Sunday, August 2, 2015

President of my own railroad

Coming from a rural mountain community, it takes some getting used to, to live in a city. And especially a city like New Orleans. And especially in a neighborhood like the Bywater, a funky-butt, industrial-adjacent, river-adjacent, railroad-adjacent place.
8/2/2015, 4:14 PM 
From: [Aunt Snow]
To: General Manager & Chief Executive Officer, New Orleans Public Belt Railroad, [Redacted]; Executive Assistant, [Redacted] 
I'm a Bywater resident. There's been a NOPB locomotive idling near Alvar Street and Chartres Street for the last twelve hours. 
Why do you idle a locomotive in a residential neighborhood for twelve hours?  
I understand railroad operations are important, but this engine came in the early hours of the morning and has been burning fuel for the last twelve hours, while doing absolutely nothing. How much fuel are you wasting to disturb my neighborhood's Sunday? 
What the heck is wrong with you people? 
I would appreciate the courtesy of a reply.
Yours, with best regards, 
[Aunt Snow]
I fired off this missive after a Sunday brunch at The Franklin restaurant in the Marigny, where I'd enjoyed a crabmeat tostada and a couple of cocktails involving tequila. 

[The Man I Love] thought perhaps I was being a little too curmudgeonly, and also a little privileged. After all, I knew there were trains here before we chose to move in, right?

On the other hand, I've just retired from a public agency job where citizens weren't reluctant to call our office to complain about the volume of whistles from beach volleyball coaches, which we were supposed to take seriously and help mitigate. This was a diesel locomotive rumbling away for over twelve hours. I figured I had a substantial complaint.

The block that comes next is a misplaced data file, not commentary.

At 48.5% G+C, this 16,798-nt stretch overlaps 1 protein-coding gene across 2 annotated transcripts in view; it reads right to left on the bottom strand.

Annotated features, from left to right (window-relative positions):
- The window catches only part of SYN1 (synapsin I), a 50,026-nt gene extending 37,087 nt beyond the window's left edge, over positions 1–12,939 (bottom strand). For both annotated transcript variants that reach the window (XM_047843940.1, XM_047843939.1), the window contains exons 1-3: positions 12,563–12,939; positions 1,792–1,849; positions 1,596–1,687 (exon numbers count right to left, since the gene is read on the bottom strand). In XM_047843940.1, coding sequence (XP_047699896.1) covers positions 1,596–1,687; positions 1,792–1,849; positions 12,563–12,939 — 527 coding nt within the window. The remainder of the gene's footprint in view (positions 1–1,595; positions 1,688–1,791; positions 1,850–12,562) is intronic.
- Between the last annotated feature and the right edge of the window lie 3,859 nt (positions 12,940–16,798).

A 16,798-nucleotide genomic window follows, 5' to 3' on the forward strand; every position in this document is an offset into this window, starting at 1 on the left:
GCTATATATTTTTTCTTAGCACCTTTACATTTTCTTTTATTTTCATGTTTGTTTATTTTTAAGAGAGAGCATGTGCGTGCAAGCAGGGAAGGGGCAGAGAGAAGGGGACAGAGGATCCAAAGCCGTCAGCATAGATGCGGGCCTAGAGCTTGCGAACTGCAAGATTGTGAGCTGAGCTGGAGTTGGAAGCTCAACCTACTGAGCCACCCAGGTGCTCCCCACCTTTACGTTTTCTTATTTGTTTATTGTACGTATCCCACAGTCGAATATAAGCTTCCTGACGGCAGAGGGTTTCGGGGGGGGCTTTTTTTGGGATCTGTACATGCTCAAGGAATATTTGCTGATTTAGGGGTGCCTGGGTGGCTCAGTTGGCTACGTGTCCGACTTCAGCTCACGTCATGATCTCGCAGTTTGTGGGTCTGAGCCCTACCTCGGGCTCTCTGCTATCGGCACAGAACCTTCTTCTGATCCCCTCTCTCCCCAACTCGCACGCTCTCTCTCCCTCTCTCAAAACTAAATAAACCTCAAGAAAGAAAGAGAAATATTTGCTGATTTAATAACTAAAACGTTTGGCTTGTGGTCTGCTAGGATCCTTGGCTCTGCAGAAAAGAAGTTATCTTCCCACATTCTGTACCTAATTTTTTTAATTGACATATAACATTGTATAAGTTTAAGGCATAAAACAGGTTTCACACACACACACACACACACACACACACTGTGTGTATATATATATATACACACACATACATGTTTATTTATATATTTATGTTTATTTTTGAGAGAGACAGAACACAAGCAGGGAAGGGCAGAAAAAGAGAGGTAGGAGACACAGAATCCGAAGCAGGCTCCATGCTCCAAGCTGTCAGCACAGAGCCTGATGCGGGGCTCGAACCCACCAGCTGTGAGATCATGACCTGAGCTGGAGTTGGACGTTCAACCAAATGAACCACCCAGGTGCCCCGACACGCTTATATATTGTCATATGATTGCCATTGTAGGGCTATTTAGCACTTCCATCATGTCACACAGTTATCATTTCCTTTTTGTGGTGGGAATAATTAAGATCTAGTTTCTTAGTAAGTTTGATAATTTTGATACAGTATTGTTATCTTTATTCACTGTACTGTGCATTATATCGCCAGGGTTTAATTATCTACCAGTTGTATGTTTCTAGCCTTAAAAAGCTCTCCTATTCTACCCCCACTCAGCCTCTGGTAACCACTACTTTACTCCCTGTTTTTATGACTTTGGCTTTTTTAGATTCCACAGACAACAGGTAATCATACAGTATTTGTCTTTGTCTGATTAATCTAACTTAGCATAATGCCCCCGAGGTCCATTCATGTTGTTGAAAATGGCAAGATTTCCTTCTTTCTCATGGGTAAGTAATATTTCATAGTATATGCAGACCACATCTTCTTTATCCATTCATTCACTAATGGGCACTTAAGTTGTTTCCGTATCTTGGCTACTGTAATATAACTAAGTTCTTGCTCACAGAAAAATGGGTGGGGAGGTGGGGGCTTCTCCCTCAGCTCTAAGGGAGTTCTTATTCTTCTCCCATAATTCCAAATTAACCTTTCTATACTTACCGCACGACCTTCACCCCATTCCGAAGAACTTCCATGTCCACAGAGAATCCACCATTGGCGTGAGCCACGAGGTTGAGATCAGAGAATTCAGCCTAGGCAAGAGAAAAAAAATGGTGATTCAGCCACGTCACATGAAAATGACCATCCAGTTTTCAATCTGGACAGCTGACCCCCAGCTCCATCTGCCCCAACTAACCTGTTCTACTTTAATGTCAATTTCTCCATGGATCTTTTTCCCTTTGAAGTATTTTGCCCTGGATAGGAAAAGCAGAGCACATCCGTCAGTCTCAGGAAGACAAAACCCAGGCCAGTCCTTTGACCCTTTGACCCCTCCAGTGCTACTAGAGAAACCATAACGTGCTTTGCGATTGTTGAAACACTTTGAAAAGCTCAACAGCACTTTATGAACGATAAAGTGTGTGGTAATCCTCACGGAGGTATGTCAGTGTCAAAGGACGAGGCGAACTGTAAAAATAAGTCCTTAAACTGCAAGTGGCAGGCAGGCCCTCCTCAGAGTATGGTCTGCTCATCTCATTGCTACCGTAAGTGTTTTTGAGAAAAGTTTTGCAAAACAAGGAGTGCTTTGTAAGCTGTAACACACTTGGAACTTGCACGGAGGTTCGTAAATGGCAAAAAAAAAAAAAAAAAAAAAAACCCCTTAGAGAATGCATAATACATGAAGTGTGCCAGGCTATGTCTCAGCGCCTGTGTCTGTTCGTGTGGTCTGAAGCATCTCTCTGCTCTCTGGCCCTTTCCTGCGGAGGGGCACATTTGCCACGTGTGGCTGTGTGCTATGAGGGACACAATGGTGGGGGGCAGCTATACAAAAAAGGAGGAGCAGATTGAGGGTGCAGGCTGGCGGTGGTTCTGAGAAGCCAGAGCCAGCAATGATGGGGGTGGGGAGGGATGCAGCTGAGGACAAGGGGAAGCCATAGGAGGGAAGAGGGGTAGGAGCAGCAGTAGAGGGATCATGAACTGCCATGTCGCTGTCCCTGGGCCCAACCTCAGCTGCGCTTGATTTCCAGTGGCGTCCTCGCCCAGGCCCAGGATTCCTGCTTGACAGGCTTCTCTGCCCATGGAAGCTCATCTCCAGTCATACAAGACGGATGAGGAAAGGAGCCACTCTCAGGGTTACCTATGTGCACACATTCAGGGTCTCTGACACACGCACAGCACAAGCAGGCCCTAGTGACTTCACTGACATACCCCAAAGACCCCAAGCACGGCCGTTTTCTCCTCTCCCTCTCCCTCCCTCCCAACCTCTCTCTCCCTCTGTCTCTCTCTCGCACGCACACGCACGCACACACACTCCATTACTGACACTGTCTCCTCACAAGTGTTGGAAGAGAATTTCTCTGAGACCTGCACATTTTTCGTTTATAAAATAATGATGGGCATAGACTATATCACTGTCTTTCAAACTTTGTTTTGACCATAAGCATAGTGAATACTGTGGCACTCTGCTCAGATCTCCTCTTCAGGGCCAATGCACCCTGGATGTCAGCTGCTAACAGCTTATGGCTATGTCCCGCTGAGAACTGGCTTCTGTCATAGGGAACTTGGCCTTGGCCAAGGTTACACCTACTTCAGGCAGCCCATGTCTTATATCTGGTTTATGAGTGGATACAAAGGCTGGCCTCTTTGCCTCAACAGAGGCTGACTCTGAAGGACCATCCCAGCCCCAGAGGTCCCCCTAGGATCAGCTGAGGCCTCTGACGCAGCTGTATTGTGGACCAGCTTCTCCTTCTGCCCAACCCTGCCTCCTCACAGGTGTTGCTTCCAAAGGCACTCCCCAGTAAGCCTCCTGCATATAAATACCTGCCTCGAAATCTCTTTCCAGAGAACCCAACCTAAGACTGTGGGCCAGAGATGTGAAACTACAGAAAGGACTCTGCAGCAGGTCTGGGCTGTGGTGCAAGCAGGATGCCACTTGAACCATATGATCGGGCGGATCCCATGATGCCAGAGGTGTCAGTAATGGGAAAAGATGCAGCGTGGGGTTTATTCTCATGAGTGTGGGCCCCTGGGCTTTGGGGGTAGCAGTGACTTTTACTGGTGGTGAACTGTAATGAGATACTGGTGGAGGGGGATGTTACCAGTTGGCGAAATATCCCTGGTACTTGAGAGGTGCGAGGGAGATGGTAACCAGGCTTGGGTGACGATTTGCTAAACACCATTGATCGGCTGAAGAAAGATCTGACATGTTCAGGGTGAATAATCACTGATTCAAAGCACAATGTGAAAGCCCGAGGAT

Here's what I didn't expect:

8/2/2015, 4:55 PM 
From: [Redacted]
To: [Aunt Snow] 
I apologize for the locomotive idling for a prolonged period of time. Someone is going over now to shut it down. Our locomotives are equipped with a "smart start" system that is supposed to shut down the locomotive after it has been idling for an extended period of time (usually less than an hour). Obviously the system is not working properly or it was taken offline and not re-engaged. We will look into this episode to try and prevent it from happening again. 
I apologize for the inconvenience. 
COO - New Orleans Public Belt
Ten minutes later? The locomotive was silenced.

Lord Buckley
So I'm going up State Street, in this elongated car, and there's a sweet dew wild crazy illiterate smooth cruddy smaze on the street. And I'm going up State Street and I'm still locked in, I'm locked in tight, I'm just goofin' along pretty good and I, suddenly I feel this shift of the bumper....Just then I hit a little raise in the pavement and I... rrmmmmp... boom...right over... and right in the middle of those flat State Street car tracks with my big fat bulgin' tires and all of a sudden..WHACK!..I had my own railroad.


Anonymous said...

Oh yeah, you right. You're fitting in - naomi

Karen (formerly kcinnova) said...

Love it!

M. Bouffant said...

♫Once I built a railroad ...♬

When my friend & sexual associate lived in Silver Lake I enjoyed hearing an occasional mournful train whistle at night, but that's a little close.

I'd've been tempted to take it for a little spin if I'd known it was just sitting there w/ the keys in it, so to speak.